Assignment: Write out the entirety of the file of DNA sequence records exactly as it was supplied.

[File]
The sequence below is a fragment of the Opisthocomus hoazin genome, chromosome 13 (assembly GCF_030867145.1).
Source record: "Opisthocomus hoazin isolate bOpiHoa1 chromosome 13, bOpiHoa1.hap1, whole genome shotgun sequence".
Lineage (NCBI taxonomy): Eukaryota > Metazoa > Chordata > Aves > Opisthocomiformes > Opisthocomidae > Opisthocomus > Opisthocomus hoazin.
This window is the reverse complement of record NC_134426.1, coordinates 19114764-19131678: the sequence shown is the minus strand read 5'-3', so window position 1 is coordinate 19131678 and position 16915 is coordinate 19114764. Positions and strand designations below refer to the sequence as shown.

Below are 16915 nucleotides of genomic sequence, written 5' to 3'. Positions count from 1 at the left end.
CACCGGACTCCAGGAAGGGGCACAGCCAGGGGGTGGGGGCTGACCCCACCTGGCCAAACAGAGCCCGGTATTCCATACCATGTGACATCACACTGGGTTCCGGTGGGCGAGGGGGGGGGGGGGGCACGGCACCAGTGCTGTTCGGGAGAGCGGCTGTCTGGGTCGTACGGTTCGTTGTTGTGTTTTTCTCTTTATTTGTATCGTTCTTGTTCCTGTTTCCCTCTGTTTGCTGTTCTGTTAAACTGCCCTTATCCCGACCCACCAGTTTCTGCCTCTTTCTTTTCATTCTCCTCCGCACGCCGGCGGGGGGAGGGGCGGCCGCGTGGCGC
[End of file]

The sequence below is a fragment of the Opisthocomus hoazin genome, chromosome 13 (assembly GCF_030867145.1).
Source record: "Opisthocomus hoazin isolate bOpiHoa1 chromosome 13, bOpiHoa1.hap1, whole genome shotgun sequence".
Lineage (NCBI taxonomy): Eukaryota > Metazoa > Chordata > Aves > Opisthocomiformes > Opisthocomidae > Opisthocomus > Opisthocomus hoazin.
This window is the reverse complement of record NC_134426.1, coordinates 19114764-19131678: the sequence shown is the minus strand read 5'-3', so window position 1 is coordinate 19131678 and position 16915 is coordinate 19114764. Positions and strand designations below refer to the sequence as shown.

Below are 16915 nucleotides of genomic sequence, written 5' to 3'. Positions count from 1 at the left end.
CACCGGACTCCAGGAAGGGGCACAGCCAGGGGGTGGGGGCTGACCCCACCTGGCCAAACAGAGCCCGGTATTCCATACCATGTGACATCACACTGGGTTCCGGTGGGCGAGGGGGGGGGGGGGGCACGGCACCAGTGCTGTTCGGGAGAGCGGCTGTCTGGGTCGTACGGTTCGTTGTTGTGTTTTTCTCTTTATTTGTATCGTTCTTGTTCCTGTTTCCCTCTGTTTGCTGTTCTGTTAAACTGCCCTTATCCCGACCCACCAGTTTCTGCCTCTTTCTTTTCATTCTCCTCCGCACGCCGGCGGGGGGAGGGGCGGCCGCGTGGCGC